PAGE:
This summer marks the 11th year of North Carolina Community Development Initiative’s comprehensive Summer Youth Leadership program. The Initiative launched the program to fill a void—providing meaningful youth leadership development programming that didn’t come with a four-figure price tag. Today, the program has reached more than 270 rising high school seniors from 47 counties, 20 of which are among the state’s most economically distressed.
Victor Soto Castro is just one of the 274 students who have participated in the program. Victor applied for the 2017 Summer Youth Leadership program as a junior at JD Clement Early College High School, a time in his life that he describes as having no sight of the future. Now, one year later, Victor is preparing to attend Tufts University as a first-year student, having earned a full-tuition scholarship as a result of his academic merit.
The 2018 class of youth leaders includes 22 students from across the state, giving the future leaders the opportunity to work alongside people who are not like them, bringing together youth of different races and ethnicities, social economic statuses, and geographic backgrounds. Leonzo Williams, a rising senior at Northern High School in Durham and member of the 2018 cohort, notes the unique opportunity to work with students who are not just like him, “at school, and later in work, I’ll need to work alongside a group of people who have mindsets and backgrounds that are not like mine. The Youth Leadership program will prepare me for this.”
Leonzo and his fellow youth leaders will be the first to participate in a new design challenge aspect of the program: In addition to attending leadership sessions and participating in peer mentoring, students are working in teams to create a fictitious nonprofit, assigning themselves leadership positions, creating marketing plans, developing boards, and working through other organizational development issues. Each team will develop a set of criteria for evaluating nonprofits’ organizational effectiveness, evaluate existing nonprofits, and, thanks to generous corporate support, select a nonprofit to receive a $250 award in recognition of its success.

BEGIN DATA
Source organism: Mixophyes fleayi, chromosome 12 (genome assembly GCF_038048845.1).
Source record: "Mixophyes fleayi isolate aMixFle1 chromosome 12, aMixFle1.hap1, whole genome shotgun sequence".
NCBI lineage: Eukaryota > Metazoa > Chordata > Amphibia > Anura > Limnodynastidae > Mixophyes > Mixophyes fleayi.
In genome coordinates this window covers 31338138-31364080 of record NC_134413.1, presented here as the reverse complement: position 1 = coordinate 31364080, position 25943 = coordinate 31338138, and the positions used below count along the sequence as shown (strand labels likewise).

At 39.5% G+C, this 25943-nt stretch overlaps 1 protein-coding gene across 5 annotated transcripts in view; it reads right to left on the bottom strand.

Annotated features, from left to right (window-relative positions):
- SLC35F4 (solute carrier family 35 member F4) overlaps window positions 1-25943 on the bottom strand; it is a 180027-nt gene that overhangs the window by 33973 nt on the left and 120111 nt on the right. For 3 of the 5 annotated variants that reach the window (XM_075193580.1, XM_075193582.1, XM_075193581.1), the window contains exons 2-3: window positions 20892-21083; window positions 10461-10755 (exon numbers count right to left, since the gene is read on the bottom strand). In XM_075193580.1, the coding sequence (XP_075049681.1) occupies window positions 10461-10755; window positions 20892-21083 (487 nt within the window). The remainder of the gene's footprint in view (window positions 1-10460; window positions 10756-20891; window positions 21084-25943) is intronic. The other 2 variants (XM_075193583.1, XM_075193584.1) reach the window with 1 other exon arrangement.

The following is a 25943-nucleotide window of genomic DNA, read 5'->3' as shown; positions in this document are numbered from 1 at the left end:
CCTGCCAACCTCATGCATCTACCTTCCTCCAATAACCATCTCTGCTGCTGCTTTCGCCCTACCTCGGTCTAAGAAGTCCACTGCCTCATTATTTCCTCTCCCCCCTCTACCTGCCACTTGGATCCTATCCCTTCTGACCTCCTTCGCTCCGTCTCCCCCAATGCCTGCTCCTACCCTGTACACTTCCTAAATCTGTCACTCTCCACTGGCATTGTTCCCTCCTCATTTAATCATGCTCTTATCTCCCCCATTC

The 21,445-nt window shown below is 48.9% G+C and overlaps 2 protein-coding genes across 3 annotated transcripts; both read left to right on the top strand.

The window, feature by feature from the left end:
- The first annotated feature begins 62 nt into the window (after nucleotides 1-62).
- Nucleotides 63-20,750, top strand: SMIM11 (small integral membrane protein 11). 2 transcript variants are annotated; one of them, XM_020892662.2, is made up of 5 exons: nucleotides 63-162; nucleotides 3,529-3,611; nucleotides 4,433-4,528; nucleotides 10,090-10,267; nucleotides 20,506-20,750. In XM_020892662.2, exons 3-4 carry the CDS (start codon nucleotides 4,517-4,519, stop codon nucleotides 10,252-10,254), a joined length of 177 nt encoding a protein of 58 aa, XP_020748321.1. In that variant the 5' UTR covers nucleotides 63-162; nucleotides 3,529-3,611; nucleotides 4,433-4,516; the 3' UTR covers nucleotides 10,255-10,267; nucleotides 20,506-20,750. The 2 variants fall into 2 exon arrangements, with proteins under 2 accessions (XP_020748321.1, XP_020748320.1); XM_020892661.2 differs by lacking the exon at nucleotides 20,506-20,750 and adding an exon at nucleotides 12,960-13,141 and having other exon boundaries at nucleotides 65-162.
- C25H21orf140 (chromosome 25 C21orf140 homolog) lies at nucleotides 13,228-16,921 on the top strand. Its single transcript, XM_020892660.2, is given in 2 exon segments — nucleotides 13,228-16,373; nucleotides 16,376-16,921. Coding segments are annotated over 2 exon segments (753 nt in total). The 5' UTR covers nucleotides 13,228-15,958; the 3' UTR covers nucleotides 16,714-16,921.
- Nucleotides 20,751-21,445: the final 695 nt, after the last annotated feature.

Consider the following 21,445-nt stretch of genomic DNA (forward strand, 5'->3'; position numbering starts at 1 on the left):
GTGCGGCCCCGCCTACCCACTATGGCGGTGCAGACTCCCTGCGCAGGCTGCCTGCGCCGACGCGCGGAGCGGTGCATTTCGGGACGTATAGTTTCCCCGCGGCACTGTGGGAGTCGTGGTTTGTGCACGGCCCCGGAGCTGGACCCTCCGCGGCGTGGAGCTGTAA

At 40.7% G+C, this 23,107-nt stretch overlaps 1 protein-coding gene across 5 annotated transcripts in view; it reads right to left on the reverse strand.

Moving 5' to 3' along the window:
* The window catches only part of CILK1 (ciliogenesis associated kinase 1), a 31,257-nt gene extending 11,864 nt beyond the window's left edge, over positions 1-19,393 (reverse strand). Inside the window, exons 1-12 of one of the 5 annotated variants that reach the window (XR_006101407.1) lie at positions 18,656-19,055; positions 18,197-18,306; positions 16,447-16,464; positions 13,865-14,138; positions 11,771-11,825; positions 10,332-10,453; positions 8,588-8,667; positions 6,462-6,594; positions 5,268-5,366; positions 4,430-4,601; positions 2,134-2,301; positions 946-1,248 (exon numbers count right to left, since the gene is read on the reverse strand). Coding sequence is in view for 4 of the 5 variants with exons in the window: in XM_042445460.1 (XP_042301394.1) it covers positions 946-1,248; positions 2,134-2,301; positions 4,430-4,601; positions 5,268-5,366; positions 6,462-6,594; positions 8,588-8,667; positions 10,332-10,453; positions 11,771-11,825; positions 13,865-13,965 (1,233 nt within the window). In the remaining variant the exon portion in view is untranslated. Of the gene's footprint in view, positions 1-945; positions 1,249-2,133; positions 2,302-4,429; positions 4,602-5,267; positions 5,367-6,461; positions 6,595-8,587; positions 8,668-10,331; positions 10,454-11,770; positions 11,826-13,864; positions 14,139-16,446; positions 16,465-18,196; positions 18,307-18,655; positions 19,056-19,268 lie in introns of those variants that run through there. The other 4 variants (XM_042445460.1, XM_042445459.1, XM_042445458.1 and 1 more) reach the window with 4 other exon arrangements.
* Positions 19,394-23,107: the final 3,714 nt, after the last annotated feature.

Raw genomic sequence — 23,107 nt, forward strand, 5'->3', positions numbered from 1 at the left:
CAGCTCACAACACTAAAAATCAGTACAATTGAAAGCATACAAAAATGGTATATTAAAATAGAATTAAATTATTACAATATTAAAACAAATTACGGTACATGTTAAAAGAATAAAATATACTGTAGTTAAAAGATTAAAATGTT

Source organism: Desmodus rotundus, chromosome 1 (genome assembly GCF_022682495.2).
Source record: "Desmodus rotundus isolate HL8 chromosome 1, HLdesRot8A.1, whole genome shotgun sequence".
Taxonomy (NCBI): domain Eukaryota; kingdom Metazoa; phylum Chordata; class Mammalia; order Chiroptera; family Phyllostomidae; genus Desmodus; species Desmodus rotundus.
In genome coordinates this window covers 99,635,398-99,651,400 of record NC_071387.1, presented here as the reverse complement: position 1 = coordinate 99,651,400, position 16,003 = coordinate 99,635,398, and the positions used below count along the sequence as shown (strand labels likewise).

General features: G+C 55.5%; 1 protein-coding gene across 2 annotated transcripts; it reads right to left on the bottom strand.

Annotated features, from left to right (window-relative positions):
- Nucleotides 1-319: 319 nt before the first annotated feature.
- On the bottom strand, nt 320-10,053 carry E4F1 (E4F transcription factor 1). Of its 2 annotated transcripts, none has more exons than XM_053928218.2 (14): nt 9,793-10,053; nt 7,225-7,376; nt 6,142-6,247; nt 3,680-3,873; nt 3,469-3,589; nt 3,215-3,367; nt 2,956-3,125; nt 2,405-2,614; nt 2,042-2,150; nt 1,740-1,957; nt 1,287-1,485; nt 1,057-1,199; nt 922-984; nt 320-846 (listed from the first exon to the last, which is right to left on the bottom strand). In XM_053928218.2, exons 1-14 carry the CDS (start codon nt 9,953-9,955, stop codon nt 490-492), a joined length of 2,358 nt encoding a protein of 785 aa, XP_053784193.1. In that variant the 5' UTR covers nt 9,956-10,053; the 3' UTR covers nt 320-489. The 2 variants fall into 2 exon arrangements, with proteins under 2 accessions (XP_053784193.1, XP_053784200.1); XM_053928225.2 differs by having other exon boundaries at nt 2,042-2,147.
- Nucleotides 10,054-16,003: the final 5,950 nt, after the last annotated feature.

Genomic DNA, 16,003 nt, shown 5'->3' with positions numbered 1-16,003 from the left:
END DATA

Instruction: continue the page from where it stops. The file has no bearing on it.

Tara Kenchen, President and CEO of the Initiative, sees the program as a critical opportunity for young people to grow and learn over the course of the summer, “Each year we are increasingly impressed by the students’ growth over the course of the summer, and by their ability to use this experience to address challenges they see in their communities.”
Mark Colebrook, a parent of a 2018 participant, agrees and has been particularly impressed with the program leaders’ energy and deft handling of complicated topics. A discussion on structural racism and its impact on community economic development has really stuck with his daughter, “The presenters’ skillful presentation of those topics will enable these 17-year-olds to enter the adult world with their eyes wide open, ready to make a difference in their communities.”
Colebrook also noted the importance of the Summer Youth Leadership program’s parent workshops, “For me, it’s helpful to sit and talk with parents that are going through similar stages with their children. We all have the same goals and fears. Being in the parent workshop and really taking the time to learn about community economic development and what can we expect for our kids was enlightening for me. I wonder, how can I become more involved in the work?”
By engaging and supporting these young people and their parents, the Initiative is engaging and supporting North Carolina’s pipeline of leaders who are committed to building upon our communities’ assets and working towards economic opportunity for all.
For more information on our Summer Youth Leadership program, please visit the program webpage.